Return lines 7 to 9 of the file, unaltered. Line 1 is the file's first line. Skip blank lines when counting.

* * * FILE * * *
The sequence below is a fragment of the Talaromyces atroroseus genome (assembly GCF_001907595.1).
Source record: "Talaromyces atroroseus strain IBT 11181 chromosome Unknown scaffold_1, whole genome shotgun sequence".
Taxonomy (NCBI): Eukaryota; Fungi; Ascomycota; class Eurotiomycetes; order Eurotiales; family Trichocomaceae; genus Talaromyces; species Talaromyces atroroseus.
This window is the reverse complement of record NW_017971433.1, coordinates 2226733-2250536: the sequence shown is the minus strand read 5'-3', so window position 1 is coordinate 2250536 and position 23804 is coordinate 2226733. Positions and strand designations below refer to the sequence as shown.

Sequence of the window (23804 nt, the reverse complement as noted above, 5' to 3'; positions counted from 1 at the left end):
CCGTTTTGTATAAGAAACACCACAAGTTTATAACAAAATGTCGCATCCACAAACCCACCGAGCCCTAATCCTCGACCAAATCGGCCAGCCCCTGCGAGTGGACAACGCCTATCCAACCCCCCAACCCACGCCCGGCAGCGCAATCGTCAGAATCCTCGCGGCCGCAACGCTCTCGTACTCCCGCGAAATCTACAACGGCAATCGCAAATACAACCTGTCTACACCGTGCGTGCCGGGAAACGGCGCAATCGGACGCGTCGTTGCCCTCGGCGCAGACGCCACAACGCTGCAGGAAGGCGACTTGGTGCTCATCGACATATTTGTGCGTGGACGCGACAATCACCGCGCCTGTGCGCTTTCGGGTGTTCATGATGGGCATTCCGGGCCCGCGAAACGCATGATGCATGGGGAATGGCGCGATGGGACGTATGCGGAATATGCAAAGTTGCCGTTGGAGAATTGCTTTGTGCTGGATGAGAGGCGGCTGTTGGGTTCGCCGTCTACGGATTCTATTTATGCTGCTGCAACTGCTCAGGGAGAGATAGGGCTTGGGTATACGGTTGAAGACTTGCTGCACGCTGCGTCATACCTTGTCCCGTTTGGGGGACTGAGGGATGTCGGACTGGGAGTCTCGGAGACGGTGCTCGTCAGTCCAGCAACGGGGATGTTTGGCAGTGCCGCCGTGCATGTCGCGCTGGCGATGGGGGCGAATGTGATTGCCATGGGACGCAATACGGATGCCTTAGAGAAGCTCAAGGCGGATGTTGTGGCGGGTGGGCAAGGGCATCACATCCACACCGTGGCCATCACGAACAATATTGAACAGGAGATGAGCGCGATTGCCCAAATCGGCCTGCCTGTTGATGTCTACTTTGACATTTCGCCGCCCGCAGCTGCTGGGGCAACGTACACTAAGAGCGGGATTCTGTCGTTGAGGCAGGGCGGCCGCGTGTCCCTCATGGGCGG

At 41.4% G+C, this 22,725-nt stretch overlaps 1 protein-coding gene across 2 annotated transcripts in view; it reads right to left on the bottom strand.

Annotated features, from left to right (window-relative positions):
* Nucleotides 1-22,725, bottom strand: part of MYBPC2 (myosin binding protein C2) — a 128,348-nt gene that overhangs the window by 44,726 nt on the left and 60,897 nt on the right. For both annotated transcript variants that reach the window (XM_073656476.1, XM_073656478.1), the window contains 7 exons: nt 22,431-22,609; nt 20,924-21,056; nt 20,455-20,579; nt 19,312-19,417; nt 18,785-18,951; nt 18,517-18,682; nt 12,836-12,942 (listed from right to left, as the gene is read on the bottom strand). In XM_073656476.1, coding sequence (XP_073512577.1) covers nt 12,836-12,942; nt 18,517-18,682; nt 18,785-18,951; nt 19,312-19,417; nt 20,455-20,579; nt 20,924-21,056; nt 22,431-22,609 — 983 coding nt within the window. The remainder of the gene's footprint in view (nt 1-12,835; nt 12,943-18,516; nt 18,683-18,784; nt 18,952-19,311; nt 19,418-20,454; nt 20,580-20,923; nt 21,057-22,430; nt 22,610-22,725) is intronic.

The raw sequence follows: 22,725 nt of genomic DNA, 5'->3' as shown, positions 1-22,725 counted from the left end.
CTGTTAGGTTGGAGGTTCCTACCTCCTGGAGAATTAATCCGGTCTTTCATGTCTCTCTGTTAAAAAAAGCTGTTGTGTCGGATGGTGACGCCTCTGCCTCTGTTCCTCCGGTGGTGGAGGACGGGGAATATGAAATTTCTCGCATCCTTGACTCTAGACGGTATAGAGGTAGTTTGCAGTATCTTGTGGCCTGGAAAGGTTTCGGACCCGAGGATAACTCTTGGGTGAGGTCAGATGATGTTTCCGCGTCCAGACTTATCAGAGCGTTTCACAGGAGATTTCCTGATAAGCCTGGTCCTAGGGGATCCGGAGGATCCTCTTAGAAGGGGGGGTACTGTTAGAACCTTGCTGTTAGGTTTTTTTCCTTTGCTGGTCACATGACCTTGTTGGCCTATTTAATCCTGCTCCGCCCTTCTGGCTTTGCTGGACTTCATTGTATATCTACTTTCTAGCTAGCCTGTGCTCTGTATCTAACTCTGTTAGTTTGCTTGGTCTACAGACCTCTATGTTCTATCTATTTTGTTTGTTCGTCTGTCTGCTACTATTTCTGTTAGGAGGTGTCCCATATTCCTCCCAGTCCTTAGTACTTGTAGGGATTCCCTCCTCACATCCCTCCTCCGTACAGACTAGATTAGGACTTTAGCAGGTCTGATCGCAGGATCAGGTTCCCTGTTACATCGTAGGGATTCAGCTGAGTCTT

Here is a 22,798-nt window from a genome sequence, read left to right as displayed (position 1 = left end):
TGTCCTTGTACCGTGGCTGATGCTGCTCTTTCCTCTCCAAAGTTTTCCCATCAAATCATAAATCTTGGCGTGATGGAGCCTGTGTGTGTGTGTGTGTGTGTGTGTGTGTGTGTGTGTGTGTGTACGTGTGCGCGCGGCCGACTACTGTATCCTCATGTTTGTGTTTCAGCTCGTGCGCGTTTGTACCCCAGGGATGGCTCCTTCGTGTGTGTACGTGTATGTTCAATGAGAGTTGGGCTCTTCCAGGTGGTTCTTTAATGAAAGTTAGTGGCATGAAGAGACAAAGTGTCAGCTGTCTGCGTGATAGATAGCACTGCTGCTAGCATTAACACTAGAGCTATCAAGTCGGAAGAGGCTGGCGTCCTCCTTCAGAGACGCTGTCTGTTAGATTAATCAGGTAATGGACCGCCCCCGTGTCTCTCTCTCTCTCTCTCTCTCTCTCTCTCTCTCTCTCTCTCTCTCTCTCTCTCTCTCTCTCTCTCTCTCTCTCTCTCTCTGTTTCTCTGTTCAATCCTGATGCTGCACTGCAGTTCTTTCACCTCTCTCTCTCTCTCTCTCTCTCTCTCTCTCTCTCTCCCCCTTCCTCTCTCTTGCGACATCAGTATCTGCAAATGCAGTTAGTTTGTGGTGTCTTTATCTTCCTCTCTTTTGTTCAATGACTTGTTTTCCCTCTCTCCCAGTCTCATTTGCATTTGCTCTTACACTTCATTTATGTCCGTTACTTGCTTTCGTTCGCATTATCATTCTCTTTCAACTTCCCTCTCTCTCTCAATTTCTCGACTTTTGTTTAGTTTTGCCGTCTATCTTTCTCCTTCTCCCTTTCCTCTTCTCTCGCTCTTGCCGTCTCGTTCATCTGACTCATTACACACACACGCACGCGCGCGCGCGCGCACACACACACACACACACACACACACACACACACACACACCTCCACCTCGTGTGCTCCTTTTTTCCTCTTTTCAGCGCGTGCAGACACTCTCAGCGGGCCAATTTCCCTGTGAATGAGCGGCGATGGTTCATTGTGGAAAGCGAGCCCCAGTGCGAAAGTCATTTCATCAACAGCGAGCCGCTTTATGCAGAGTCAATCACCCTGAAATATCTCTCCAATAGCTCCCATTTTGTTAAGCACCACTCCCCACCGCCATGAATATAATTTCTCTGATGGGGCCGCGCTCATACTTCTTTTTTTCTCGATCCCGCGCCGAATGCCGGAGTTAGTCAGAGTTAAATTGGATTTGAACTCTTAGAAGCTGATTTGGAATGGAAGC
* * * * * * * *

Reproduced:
At 41.4% G+C, this 22,725-nt stretch overlaps 1 protein-coding gene across 2 annotated transcripts in view; it reads right to left on the bottom strand.

Annotated features, from left to right (window-relative positions):
* Nucleotides 1-22,725, bottom strand: part of MYBPC2 (myosin binding protein C2) — a 128,348-nt gene that overhangs the window by 44,726 nt on the left and 60,897 nt on the right. For both annotated transcript variants that reach the window (XM_073656476.1, XM_073656478.1), the window contains 7 exons: nt 22,431-22,609; nt 20,924-21,056; nt 20,455-20,579; nt 19,312-19,417; nt 18,785-18,951; nt 18,517-18,682; nt 12,836-12,942 (listed from right to left, as the gene is read on the bottom strand). In XM_073656476.1, coding sequence (XP_073512577.1) covers nt 12,836-12,942; nt 18,517-18,682; nt 18,785-18,951; nt 19,312-19,417; nt 20,455-20,579; nt 20,924-21,056; nt 22,431-22,609 — 983 coding nt within the window. The remainder of the gene's footprint in view (nt 1-12,835; nt 12,943-18,516; nt 18,683-18,784; nt 18,952-19,311; nt 19,418-20,454; nt 20,580-20,923; nt 21,057-22,430; nt 22,610-22,725) is intronic.